I cannot tell you the number of times I heard in the past two months that Port Huron's casino was a done deal. Everyone -- from the movers and shakers to the kid cutting my grass -- said the gambling facility, a potential catalyst for a massive $500 million development in downtown Port Huron, was a certainty.
The hopes and dreams of Port Huron and the entire Blue Water Area took one terrible hit Wednesday. In a shocking 298-l21 vote, the U.S. House of Representatives soundly rejected our casino dream.
We had come so far since those heady days of June 2001. Thomas Edison Inn owner Don Reynolds and labor leader Dick Cummings led the Port Huron Casino Committee. The group raised this community's support of the proposed casino development. It's been a long march -- seven years of endless minefields and a cost tens of millions of dollars from casino developer Mike Malik.
A bright, hard-working guy, Malik easily can run with the big dogs in Washington. Yet, he relates to the guys fishing off the docks.
It was Malik's vision and incredible drive that marshaled our forces in a fight against overwhelming odds. Without him, Port Huron never would have been a player in the casino game.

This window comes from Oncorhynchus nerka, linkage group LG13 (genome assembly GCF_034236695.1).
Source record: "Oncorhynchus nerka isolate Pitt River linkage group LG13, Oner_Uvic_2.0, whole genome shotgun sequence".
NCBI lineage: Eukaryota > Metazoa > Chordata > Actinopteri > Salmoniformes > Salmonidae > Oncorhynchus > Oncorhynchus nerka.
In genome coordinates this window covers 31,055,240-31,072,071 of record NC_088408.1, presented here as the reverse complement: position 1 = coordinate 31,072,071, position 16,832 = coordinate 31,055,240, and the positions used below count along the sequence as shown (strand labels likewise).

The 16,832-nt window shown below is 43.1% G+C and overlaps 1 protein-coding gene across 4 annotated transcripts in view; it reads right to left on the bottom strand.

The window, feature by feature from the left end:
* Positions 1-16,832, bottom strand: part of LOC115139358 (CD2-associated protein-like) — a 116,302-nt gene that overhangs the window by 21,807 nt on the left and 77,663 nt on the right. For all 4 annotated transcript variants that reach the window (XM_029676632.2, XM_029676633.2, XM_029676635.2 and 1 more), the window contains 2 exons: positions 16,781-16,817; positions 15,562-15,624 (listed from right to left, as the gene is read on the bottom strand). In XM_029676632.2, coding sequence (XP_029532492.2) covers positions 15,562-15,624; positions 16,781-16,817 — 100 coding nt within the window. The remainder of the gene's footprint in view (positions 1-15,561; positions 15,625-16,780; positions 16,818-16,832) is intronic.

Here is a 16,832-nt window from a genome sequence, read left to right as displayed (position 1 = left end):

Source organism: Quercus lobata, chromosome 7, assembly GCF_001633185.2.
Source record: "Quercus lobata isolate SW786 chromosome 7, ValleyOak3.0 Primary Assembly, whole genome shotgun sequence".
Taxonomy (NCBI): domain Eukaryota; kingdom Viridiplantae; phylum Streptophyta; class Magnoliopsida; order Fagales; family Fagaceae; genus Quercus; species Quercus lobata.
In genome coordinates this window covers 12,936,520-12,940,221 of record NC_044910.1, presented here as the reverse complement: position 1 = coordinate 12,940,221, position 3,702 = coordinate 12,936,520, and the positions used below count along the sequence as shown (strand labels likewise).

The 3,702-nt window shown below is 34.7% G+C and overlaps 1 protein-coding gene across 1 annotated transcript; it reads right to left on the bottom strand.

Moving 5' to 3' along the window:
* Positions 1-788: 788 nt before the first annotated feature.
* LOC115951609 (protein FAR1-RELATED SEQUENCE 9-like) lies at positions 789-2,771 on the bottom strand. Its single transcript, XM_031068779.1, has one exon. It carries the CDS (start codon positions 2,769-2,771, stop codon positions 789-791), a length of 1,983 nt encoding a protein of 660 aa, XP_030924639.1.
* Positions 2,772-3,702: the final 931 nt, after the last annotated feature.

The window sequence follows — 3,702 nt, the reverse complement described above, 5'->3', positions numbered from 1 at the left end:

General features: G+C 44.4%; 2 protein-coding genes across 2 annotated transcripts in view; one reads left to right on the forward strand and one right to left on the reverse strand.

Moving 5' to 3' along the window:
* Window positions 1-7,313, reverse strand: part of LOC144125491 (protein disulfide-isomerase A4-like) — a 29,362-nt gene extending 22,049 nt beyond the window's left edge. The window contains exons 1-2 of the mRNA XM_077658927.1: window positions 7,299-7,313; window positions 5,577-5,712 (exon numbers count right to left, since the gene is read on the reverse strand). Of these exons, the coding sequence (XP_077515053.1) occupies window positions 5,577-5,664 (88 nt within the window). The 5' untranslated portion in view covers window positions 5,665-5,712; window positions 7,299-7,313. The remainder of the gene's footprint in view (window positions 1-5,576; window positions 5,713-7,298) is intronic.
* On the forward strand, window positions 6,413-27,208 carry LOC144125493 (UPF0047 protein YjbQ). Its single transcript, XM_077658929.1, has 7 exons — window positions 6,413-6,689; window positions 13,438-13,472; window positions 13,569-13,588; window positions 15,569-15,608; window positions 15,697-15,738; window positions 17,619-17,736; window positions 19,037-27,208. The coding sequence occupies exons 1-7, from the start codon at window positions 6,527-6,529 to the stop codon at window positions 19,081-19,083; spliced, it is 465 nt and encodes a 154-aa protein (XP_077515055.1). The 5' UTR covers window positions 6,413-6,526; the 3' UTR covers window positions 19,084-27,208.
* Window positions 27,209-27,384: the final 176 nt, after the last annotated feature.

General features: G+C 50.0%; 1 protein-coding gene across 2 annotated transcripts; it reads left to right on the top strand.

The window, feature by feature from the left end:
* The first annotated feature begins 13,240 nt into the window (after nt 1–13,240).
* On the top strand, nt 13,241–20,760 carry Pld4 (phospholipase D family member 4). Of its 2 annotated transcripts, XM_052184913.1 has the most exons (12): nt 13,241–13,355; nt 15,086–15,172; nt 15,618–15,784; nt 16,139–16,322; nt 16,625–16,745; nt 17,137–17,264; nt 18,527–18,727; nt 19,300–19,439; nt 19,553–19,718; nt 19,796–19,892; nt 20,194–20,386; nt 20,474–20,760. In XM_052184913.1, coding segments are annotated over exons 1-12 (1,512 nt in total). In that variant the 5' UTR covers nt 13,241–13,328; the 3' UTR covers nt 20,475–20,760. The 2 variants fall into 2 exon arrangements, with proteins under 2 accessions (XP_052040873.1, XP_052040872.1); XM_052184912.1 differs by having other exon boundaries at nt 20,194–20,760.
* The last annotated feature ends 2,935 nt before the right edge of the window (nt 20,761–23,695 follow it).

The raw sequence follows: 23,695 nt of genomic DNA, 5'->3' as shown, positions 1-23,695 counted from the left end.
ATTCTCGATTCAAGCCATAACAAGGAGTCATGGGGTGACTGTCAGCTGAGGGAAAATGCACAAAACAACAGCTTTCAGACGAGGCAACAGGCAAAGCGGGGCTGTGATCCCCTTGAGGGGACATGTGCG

Never in these seven years did I hear the words, "It's a done deal," leave Malik's lips. He knows the Detroit and Washington crowds all too well.
The post-game analysis gives a pretty good picture of what happened and how Washington works. At the beginning of the day, the expectation was the vote would be close, but Port Huron's casino bill had enough hard votes to pass -- and enough soft ones to add a cushion of 20 to 30 votes.
The tables, however, were turning. In the past several days, with almost unlimited money, our opposition brought in a ringer.
Washington sources believe an old buddy of jailed lobbyist Jack Abramoff, ex-House Speaker Tom Delay, was dragged out of Texas to work his magic on the House Republican members. Delay was able to convince about 30 House members to switch from supporting us to voting against us -- a 60-vote swing side to Detroit's side.
As U.S. Rep. John Dingell, D-Dearborn, said Wednesday, "In a dark corner of a Maryland prison, Jack Abramoff is smiling right now."
The opposition used a clever tactical move. It had a large number its supporters, mainly Republican, vote quickly at the start of the balloting, thereby running up the no vote very quickly. The impression was the bill was headed for a landslide defeat.
With about 168 no votes cast, our side started to release members who had committed to supporting us, but didn't want to support a losing cause. The result was a crushing 298-121 loss with an incredible 177-vote spread. The opposition pretty much had their way with us.
I suggest you wait a few days before you mourn because there is one thing I have learned: Malik made a lifelong career as the fighting underdog. He never easily gives up the bone.